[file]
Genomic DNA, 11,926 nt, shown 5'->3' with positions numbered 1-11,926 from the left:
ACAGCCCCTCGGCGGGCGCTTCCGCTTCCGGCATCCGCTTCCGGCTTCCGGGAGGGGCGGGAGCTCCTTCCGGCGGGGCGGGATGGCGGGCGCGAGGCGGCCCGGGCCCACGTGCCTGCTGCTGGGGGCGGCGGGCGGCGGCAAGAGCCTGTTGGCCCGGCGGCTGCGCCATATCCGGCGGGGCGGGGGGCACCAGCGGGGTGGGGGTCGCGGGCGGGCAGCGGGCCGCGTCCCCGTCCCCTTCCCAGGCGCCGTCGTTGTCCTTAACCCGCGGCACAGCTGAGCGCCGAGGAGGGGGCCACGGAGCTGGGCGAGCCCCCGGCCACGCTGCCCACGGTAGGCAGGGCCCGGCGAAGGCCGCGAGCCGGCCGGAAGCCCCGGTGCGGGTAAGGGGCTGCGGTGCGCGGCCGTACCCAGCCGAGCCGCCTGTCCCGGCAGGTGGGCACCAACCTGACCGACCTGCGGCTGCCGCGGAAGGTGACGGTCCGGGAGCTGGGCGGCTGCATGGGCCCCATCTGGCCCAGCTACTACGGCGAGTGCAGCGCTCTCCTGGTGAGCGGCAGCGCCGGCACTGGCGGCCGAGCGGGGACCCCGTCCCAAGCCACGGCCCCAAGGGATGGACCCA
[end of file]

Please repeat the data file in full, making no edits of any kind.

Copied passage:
Genomic DNA, 11,926 nt, shown 5'->3' with positions numbered 1-11,926 from the left:
ACAGCCCCTCGGCGGGCGCTTCCGCTTCCGGCATCCGCTTCCGGCTTCCGGGAGGGGCGGGAGCTCCTTCCGGCGGGGCGGGATGGCGGGCGCGAGGCGGCCCGGGCCCACGTGCCTGCTGCTGGGGGCGGCGGGCGGCGGCAAGAGCCTGTTGGCCCGGCGGCTGCGCCATATCCGGCGGGGCGGGGGGCACCAGCGGGGTGGGGGTCGCGGGCGGGCAGCGGGCCGCGTCCCCGTCCCCTTCCCAGGCGCCGTCGTTGTCCTTAACCCGCGGCACAGCTGAGCGCCGAGGAGGGGGCCACGGAGCTGGGCGAGCCCCCGGCCACGCTGCCCACGGTAGGCAGGGCCCGGCGAAGGCCGCGAGCCGGCCGGAAGCCCCGGTGCGGGTAAGGGGCTGCGGTGCGCGGCCGTACCCAGCCGAGCCGCCTGTCCCGGCAGGTGGGCACCAACCTGACCGACCTGCGGCTGCCGCGGAAGGTGACGGTCCGGGAGCTGGGCGGCTGCATGGGCCCCATCTGGCCCAGCTACTACGGCGAGTGCAGCGCTCTCCTGGTGAGCGGCAGCGCCGGCACTGGCGGCCGAGCGGGGACCCCGTCCCAAGCCACGGCCCCAAGGGATGGACCCA